Last month I said we may see year over year declines in UK home prices as early as April. That turned out to be correct as the latest figures from Nationwide show that UK Home prices fell for the 6th consecutive month and showed year over year declines for the first time since January 1996. From Nationwide:
• The price of a typical house is now 1% lower than this time last year
• The Bank of England’s Special Liquidity Scheme should help to improve wholesale markets
• More than 5 million borrowers have directly benefited from Bank of England rate cuts
Commenting on the figures Fionnuala Earley, Nationwide's Chief Economist, said:
“April was another difficult month for the housing market. Falling levels of market activity meant that prices fell by 1.1% during the month and ended up 1% lower than this time last year. April’s fall in prices continues the trend of the last six months and reflects the weakening sentiment in the market brought about by poor affordability and tighter financial market conditions. This is the first year-on-year fall in prices since March 1996 and brings the price of a typical house to £178,555, £1,759 lower than at this time last year.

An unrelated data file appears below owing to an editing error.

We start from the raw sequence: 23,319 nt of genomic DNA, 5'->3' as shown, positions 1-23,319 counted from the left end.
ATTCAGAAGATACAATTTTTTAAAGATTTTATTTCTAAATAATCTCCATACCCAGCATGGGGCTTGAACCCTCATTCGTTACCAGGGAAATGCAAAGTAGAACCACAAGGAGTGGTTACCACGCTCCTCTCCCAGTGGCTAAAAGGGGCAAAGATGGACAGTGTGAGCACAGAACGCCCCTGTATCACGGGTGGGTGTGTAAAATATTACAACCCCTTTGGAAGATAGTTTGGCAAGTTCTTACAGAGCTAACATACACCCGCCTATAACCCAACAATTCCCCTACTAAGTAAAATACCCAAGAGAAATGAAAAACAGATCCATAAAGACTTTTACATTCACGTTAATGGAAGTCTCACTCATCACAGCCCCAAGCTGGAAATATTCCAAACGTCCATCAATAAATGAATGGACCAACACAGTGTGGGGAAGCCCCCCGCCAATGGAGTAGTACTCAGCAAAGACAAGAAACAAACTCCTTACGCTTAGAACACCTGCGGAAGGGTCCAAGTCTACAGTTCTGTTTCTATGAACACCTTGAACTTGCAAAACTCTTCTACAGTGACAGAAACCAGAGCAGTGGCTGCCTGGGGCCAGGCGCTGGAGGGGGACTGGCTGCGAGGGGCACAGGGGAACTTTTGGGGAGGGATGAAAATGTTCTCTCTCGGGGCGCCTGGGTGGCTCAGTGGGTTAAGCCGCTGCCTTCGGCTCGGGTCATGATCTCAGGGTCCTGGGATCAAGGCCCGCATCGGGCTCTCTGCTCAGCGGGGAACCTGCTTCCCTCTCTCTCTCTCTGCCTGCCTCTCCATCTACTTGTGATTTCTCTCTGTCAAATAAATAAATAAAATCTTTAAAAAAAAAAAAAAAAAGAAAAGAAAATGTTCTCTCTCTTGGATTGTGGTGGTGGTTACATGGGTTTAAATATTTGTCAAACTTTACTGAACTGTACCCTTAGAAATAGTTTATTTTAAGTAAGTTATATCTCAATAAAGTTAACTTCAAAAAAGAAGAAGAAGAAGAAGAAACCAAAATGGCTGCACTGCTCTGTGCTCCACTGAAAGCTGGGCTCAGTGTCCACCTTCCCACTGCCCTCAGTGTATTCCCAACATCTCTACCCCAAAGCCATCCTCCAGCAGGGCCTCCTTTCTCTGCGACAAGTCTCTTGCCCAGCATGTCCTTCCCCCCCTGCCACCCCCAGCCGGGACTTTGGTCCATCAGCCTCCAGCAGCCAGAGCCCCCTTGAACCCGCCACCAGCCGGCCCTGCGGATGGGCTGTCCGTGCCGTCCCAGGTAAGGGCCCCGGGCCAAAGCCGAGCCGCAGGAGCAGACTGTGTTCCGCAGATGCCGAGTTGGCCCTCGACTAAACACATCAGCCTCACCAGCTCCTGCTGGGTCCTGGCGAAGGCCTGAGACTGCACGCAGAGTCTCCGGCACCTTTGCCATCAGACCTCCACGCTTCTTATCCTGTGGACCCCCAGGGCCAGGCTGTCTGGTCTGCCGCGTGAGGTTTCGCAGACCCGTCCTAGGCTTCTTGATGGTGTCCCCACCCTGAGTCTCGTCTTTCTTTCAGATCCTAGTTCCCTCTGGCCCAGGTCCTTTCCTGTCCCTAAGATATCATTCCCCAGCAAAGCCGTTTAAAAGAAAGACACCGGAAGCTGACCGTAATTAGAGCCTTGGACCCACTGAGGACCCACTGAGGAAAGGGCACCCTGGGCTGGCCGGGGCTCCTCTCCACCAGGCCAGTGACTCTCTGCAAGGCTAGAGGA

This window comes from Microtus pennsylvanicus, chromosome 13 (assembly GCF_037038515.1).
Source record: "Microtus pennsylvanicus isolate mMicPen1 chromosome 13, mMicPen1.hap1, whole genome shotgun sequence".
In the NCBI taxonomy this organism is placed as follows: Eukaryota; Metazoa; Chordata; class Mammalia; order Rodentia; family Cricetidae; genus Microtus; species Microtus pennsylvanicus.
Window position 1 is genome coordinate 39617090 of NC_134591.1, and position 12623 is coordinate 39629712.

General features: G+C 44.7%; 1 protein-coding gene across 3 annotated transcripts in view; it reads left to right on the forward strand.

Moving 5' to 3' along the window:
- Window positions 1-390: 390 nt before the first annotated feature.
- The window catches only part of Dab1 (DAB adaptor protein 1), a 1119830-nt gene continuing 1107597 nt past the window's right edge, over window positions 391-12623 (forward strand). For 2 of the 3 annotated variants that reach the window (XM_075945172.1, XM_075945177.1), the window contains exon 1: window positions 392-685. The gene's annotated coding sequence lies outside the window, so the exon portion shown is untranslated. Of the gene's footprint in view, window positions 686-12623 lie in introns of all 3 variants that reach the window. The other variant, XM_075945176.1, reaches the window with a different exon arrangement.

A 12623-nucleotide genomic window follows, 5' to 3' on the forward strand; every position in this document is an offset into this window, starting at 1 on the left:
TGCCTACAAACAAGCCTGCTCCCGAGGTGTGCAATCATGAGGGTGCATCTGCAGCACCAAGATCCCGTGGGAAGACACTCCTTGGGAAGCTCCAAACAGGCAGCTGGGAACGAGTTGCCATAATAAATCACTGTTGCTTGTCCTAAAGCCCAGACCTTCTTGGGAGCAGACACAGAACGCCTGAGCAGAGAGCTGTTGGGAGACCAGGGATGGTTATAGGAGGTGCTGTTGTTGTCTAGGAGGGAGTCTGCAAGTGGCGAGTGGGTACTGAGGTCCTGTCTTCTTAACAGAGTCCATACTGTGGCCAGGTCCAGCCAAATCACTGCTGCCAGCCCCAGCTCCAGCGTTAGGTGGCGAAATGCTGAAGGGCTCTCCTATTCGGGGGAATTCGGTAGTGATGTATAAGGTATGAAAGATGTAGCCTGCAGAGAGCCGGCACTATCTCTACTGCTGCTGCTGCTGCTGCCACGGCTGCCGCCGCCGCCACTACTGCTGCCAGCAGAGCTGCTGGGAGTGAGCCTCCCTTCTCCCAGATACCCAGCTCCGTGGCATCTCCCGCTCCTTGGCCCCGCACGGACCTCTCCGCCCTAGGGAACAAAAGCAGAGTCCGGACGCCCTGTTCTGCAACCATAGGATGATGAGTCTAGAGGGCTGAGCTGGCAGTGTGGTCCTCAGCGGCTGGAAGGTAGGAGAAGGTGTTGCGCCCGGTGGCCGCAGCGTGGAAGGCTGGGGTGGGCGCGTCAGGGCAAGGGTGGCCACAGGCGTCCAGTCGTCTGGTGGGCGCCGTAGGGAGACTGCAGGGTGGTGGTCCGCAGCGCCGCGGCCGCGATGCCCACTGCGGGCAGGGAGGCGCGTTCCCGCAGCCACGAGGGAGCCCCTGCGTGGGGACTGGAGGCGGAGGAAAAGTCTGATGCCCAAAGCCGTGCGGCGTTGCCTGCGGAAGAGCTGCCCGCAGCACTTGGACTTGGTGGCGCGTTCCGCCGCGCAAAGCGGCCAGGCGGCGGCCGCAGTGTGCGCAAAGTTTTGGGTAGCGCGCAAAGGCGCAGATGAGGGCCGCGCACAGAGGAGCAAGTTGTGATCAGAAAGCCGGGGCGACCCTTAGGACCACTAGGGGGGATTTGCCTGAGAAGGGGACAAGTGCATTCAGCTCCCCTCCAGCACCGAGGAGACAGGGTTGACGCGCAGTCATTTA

Year over year declines in UK home prices are here to stay for at least a year but probably longer. Year over year declines persisted for more than 3 years in the early 1990's, that was also the time of the last UK recession. If you believe the current housing bust to be worse that the late 80's early 90's experience, (which it most certainly is in the US) UK home prices are unlikely to rise for quite some time.